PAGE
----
Rising consumer confidence combined with higher disposable income is likely to lead to a resurgence in borrowing and spending, though the threats of unemployment and a second wave of infections remain.
For consumer credit lenders, the last few months have been particularly dire. A lack of consumer confidence about the future as well as restrictions on in-store purchases have caused many to shun personal loans and credit cards. Figures from the Bank of England show that credit card gross lending is back to levels last seen in 2010, while credit growth (excluding credit cards) has experienced its worst fall in growth on record.
However, recent data from GlobalData’s UK Sentiment Tracker has shown that consumer confidence in the UK has started to rise, following a low point in April.
On average, consumers in June were more comfortable with visiting the shops instead of saving, more confident with making a larger purchase, and generally more optimistic about the future than they were in April. Additionally, with disposable income continuing to rise throughout the pandemic, consumers are likely to start shopping en masse once the virus is truly gone. This will be particularly good news for credit card providers, as more purchases will translate into higher interchange and merchant fees that have been curtailed by the lockdown.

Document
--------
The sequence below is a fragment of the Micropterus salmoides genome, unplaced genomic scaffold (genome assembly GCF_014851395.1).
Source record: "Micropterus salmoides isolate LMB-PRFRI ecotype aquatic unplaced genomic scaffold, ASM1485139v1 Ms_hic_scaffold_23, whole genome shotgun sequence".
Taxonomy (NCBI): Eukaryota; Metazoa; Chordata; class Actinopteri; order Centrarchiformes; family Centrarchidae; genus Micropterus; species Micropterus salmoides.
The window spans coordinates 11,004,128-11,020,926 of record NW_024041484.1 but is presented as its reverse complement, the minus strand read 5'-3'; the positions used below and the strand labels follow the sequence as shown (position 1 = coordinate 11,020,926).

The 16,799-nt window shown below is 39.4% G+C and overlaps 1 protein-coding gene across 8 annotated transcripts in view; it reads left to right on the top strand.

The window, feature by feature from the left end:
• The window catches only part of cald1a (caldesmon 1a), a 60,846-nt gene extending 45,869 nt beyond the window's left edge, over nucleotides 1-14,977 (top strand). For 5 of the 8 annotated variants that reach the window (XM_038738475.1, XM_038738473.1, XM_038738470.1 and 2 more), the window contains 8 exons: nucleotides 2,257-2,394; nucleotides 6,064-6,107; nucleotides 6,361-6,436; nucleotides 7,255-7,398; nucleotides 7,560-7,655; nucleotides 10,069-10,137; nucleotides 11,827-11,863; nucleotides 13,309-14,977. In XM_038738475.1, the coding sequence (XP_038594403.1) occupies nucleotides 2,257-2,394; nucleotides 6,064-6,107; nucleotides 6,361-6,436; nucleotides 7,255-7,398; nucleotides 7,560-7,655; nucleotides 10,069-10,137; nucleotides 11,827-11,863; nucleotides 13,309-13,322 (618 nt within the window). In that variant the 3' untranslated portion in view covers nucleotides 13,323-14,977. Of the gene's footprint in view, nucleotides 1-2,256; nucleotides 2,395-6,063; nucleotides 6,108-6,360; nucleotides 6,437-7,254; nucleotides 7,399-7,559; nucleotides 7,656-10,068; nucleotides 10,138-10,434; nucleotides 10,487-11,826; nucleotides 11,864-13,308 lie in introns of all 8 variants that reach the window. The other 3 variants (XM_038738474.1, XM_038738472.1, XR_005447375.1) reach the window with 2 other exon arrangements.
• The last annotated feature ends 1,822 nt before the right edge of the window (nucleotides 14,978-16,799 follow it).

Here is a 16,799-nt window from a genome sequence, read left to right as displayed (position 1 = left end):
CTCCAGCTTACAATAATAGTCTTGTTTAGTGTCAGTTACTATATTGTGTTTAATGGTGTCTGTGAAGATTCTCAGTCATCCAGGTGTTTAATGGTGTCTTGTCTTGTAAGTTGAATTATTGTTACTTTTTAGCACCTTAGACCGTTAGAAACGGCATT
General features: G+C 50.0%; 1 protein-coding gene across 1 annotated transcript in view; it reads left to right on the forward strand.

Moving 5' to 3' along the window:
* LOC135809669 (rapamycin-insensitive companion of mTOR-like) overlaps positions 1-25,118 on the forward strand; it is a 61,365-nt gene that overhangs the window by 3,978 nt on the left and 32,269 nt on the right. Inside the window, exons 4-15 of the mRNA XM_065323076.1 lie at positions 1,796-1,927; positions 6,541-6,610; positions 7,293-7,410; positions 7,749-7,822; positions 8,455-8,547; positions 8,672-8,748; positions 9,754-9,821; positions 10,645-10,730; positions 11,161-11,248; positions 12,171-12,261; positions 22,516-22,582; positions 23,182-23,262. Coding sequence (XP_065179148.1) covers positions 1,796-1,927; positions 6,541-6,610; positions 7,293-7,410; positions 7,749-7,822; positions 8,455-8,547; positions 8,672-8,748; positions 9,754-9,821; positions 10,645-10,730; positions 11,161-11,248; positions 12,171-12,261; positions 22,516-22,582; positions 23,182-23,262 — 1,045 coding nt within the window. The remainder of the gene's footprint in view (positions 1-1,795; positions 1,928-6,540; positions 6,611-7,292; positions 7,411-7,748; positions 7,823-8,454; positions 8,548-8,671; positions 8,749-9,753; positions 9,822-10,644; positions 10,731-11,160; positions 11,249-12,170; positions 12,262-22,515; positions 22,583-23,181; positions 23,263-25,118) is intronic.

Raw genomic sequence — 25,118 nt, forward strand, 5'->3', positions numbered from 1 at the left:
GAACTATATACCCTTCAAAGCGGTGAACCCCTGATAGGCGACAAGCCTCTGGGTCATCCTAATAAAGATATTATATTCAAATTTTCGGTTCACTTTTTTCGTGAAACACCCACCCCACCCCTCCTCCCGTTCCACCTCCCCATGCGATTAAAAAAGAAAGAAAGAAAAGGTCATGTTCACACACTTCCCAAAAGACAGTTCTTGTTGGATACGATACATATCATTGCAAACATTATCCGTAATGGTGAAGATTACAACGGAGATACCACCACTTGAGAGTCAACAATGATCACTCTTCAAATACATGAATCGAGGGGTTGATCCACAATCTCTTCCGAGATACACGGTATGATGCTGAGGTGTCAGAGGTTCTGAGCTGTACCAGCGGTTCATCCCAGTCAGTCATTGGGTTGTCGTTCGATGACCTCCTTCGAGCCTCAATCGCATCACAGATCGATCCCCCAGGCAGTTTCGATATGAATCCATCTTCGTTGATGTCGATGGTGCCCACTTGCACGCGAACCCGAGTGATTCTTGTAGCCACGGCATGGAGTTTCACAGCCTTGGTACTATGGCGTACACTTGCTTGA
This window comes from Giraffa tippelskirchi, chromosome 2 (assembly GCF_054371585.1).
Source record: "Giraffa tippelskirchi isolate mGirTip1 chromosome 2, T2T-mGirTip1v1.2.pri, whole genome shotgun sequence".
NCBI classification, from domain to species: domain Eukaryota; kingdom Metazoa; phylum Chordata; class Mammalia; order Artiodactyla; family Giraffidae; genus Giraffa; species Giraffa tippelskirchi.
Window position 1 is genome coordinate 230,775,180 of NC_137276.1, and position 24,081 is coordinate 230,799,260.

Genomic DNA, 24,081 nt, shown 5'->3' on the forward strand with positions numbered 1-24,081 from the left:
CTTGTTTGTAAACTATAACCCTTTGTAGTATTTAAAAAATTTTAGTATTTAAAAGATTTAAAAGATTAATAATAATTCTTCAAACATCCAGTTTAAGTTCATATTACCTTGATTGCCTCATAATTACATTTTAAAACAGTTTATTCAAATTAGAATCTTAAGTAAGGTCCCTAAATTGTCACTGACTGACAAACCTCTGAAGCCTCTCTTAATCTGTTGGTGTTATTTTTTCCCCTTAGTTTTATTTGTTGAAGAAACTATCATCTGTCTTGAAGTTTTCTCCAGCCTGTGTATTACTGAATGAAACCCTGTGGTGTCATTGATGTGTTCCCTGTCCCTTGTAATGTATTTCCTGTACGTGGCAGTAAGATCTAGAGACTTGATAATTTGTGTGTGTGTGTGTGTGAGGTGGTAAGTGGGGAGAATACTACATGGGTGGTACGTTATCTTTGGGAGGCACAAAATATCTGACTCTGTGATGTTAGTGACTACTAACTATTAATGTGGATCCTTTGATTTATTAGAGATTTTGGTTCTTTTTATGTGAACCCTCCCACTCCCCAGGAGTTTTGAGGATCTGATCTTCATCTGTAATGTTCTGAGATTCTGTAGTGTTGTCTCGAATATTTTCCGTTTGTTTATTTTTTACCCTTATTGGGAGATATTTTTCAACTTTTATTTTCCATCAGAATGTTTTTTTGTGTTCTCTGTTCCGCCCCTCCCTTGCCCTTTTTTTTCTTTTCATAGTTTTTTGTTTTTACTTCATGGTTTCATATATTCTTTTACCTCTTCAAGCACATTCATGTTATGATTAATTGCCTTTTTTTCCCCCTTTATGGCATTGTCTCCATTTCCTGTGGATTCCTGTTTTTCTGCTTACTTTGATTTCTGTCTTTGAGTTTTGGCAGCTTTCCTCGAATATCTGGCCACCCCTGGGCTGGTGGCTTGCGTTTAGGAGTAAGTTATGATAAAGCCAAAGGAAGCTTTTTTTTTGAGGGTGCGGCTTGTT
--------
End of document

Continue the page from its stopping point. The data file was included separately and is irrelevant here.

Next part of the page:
However, not all future news is likely to be positive. With the furlough scheme set to end in October, unemployment in the UK could begin to rise sharply from its historic low of 3.9% as service businesses permanently close. Additionally, the continual spread of the virus means the threat of a second wave remains. UK consumers may have started to get more confident about the future, but a full recovery is not expected yet.